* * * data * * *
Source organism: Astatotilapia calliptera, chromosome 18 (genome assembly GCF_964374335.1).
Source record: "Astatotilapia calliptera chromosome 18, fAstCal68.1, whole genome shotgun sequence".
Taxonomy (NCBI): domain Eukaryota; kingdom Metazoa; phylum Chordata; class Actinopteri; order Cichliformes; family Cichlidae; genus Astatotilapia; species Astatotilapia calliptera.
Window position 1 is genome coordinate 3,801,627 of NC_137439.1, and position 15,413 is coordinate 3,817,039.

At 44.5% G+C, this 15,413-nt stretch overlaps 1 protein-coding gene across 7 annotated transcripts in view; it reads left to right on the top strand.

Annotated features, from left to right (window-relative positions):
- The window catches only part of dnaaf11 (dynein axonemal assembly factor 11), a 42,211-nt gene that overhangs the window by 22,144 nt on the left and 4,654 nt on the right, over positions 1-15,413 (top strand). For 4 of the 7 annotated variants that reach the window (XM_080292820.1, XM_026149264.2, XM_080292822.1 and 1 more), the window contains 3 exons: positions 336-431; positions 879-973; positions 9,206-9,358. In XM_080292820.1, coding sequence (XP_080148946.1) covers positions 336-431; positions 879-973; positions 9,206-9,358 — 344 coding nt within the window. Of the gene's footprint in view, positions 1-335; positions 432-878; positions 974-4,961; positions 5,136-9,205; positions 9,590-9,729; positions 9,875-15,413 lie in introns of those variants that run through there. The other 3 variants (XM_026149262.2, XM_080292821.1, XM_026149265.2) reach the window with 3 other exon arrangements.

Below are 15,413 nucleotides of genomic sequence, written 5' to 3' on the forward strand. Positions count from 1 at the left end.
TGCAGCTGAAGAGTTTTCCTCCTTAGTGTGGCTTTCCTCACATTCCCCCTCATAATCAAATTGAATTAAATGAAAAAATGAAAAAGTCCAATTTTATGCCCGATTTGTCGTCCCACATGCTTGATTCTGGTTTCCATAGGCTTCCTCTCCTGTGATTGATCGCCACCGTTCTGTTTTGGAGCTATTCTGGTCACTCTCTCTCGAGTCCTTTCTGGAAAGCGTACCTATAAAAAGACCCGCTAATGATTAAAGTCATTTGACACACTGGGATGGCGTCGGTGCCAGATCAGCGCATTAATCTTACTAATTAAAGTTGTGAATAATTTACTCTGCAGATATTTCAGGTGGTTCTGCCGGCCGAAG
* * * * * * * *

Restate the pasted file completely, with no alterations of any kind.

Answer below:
Source organism: Astatotilapia calliptera, chromosome 18 (genome assembly GCF_964374335.1).
Source record: "Astatotilapia calliptera chromosome 18, fAstCal68.1, whole genome shotgun sequence".
Taxonomy (NCBI): domain Eukaryota; kingdom Metazoa; phylum Chordata; class Actinopteri; order Cichliformes; family Cichlidae; genus Astatotilapia; species Astatotilapia calliptera.
Window position 1 is genome coordinate 3,801,627 of NC_137439.1, and position 15,413 is coordinate 3,817,039.

At 44.5% G+C, this 15,413-nt stretch overlaps 1 protein-coding gene across 7 annotated transcripts in view; it reads left to right on the top strand.

Annotated features, from left to right (window-relative positions):
- The window catches only part of dnaaf11 (dynein axonemal assembly factor 11), a 42,211-nt gene that overhangs the window by 22,144 nt on the left and 4,654 nt on the right, over positions 1-15,413 (top strand). For 4 of the 7 annotated variants that reach the window (XM_080292820.1, XM_026149264.2, XM_080292822.1 and 1 more), the window contains 3 exons: positions 336-431; positions 879-973; positions 9,206-9,358. In XM_080292820.1, coding sequence (XP_080148946.1) covers positions 336-431; positions 879-973; positions 9,206-9,358 — 344 coding nt within the window. Of the gene's footprint in view, positions 1-335; positions 432-878; positions 974-4,961; positions 5,136-9,205; positions 9,590-9,729; positions 9,875-15,413 lie in introns of those variants that run through there. The other 3 variants (XM_026149262.2, XM_080292821.1, XM_026149265.2) reach the window with 3 other exon arrangements.

Below are 15,413 nucleotides of genomic sequence, written 5' to 3' on the forward strand. Positions count from 1 at the left end.
TGCAGCTGAAGAGTTTTCCTCCTTAGTGTGGCTTTCCTCACATTCCCCCTCATAATCAAATTGAATTAAATGAAAAAATGAAAAAGTCCAATTTTATGCCCGATTTGTCGTCCCACATGCTTGATTCTGGTTTCCATAGGCTTCCTCTCCTGTGATTGATCGCCACCGTTCTGTTTTGGAGCTATTCTGGTCACTCTCTCTCGAGTCCTTTCTGGAAAGCGTACCTATAAAAAGACCCGCTAATGATTAAAGTCATTTGACACACTGGGATGGCGTCGGTGCCAGATCAGCGCATTAATCTTACTAATTAAAGTTGTGAATAATTTACTCTGCAGATATTTCAGGTGGTTCTGCCGGCCGAAG